There's an element of tunnel vision that can come with maintaining a fairly ordinary existence. It’s difficult to place yourself in someone else’s position, especially when that someone is, by all accounts, incredibly wealthy. While many of us scrimp and save to enjoy a well-earned holiday, for others, luxury travel is part of their lifestyle. The benefit of this to us as locals in South Africa is that this form of niche tourism contributes to sustainability in the tourism and hospitality sector.
Cape Town, for example, is a second home to the wealthy, with more than 1 500 multimillionaires (classified as those with personal wealth in excess of $10million, or about R130million) living in the city during peak holiday months. While the city faces the internal challenge of development, there’s no doubt that this influx of the super-wealthy is adding to the region’s economy.
A city of contrasts
Property, financial services, retail and tourism all contribute to the city's coffers, providing extensive employment opportunities and room for growth. When analysing the contribution made by the cash injection administered by luxury travel, one insight gained is that tourism is not a single-faceted gem, but rather a series of diamond-encrusted dominoes toppling throughout entire communities. The revenue generated allows for construction and development projects and for infrastructural improvements.
What most of us would consider luxury is comparatively simple - an exclusive suite in a five-star property and a bottle of French bubbly, but luxury tourism encompasses much more than that. It can mean everything from international retail adventures to private jets ferrying couples to discreet hideaways. Helicopters, polo ponies, fine dining and sports cars - all of these translate to luxurious experiences.
Luxury tourism is thriving, with the city offering the kinds of upmarket experiences the luxury traveller seeks, besides the world-renowned landmarks of Table Mountain, Robben Island, the V&A Waterfront and Cape Point, upmarket restaurants and luxury excursions.
The AfrAsia and New World Wealth Review figures quoted above don't differentiate between business and leisure travel, so luxury travel isn’t always about enjoying down time. It may include some large business deals that will also contribute to the economy, providing more jobs for locals. Ease of travel is what enables these deals to take place, so the facilities must exist to accommodate the lifestyles to which high-flying executives are accustomed.
Behind the scenes in hospitality you’ll find an astonishing number of CSI projects taking place, with hotels, tour companies and other tourism operations ensuring that the benefits are paid forward throughout communities. The income enjoyed by luxury tourism operators is being poured back into skills development, community upliftment and other projects.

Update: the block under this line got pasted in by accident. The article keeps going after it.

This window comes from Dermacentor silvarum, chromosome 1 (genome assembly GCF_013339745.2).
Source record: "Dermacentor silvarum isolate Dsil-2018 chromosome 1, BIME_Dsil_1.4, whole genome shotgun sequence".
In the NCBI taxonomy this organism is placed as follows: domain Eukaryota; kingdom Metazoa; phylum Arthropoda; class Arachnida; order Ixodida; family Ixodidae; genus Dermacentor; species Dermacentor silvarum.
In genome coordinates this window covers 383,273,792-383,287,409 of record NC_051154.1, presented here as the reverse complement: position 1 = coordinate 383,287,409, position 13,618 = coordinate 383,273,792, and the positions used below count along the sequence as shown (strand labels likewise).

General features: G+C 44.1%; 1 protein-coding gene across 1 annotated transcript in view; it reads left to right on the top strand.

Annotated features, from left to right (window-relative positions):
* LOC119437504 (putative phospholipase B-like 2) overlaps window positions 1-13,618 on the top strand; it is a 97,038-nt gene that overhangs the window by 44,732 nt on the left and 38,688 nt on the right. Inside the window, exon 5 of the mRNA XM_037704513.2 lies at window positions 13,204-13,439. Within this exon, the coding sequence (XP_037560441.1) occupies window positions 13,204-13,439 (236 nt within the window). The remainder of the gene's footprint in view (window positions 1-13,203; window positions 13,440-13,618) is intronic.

Organisations such as Wesgro are tapping into the possibilities that exist, developing air access and facilitating trade deals, all with a view to increasing the potential that comes from investment. International investors won’t just sign away a fortune without visiting the destination where projects will take place, large delegations are travelling to ensure that everything is in place before deals get signed.
The bread and butter of tourism remains in encouraging domestic and international business and leisure travel, both for fun and commercial reasons. It’s imperative that tourism operators work towards ensuring that this takes place. For every penthouse suite there are a hundred rooms that exist to ensure that all tastes and budgets are accommodated, and no hotel worth its salt would ignore the fruits of providing every guest with a personalised visitor experience.
The point is, you can explore a destination and get as much out of it as your budget allows, whether your budget is limitless or carefully tailored. The fabulously wealthy can be adventurers as much as the student with his backpack.
Tourism remains an aspirational activity, to see the world and all that’s in it is a privilege to all, and there’s no price tag on the value of discovering the world.
With any niche market, there are opportunities for enterprising individuals to tap into gaps, so perhaps you, too, could provide an experience that provides a luxurious take on travel within South Africa. The market is there, but is it being accommodated to the fullest?
With the exchange rate bobbing and weaving, we’re also reaching a market that seeks what’s known as affordable luxury - the middle-class international traveller can enjoy a travel experience that’s way beyond what they’d be able to afford in their own country, and that appeal is contributing to growth in tourism.
Your holiday may not involve shopping for diamonds or hanging out on a super yacht, but it should always leave you feeling special.
* Review from AfrAsia and New World Wealth
Danny Bryer is the Area Director of Sales, Marketing and Revenue Management, Protea Hotels by Marriott